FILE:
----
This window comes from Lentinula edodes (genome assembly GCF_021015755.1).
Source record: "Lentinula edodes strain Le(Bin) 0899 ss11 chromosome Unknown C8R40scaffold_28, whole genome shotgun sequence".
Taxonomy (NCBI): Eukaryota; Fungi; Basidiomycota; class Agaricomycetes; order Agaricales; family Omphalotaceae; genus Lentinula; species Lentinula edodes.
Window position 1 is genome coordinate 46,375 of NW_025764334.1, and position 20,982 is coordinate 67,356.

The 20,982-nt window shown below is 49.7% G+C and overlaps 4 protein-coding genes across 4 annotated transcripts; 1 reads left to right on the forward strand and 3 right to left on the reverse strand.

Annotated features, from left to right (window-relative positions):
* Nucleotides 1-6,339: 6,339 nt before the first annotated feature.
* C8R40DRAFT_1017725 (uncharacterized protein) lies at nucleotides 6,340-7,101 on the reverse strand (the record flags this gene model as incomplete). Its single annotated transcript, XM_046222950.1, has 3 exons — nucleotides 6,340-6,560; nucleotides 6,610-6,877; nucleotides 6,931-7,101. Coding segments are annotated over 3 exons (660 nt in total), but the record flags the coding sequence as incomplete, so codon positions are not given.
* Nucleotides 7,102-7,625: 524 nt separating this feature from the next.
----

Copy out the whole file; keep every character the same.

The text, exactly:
This window comes from Lentinula edodes (genome assembly GCF_021015755.1).
Source record: "Lentinula edodes strain Le(Bin) 0899 ss11 chromosome Unknown C8R40scaffold_28, whole genome shotgun sequence".
Taxonomy (NCBI): Eukaryota; Fungi; Basidiomycota; class Agaricomycetes; order Agaricales; family Omphalotaceae; genus Lentinula; species Lentinula edodes.
Window position 1 is genome coordinate 46,375 of NW_025764334.1, and position 20,982 is coordinate 67,356.

The 20,982-nt window shown below is 49.7% G+C and overlaps 4 protein-coding genes across 4 annotated transcripts; 1 reads left to right on the forward strand and 3 right to left on the reverse strand.

Annotated features, from left to right (window-relative positions):
* Nucleotides 1-6,339: 6,339 nt before the first annotated feature.
* C8R40DRAFT_1017725 (uncharacterized protein) lies at nucleotides 6,340-7,101 on the reverse strand (the record flags this gene model as incomplete). Its single annotated transcript, XM_046222950.1, has 3 exons — nucleotides 6,340-6,560; nucleotides 6,610-6,877; nucleotides 6,931-7,101. Coding segments are annotated over 3 exons (660 nt in total), but the record flags the coding sequence as incomplete, so codon positions are not given.
* Nucleotides 7,102-7,625: 524 nt separating this feature from the next.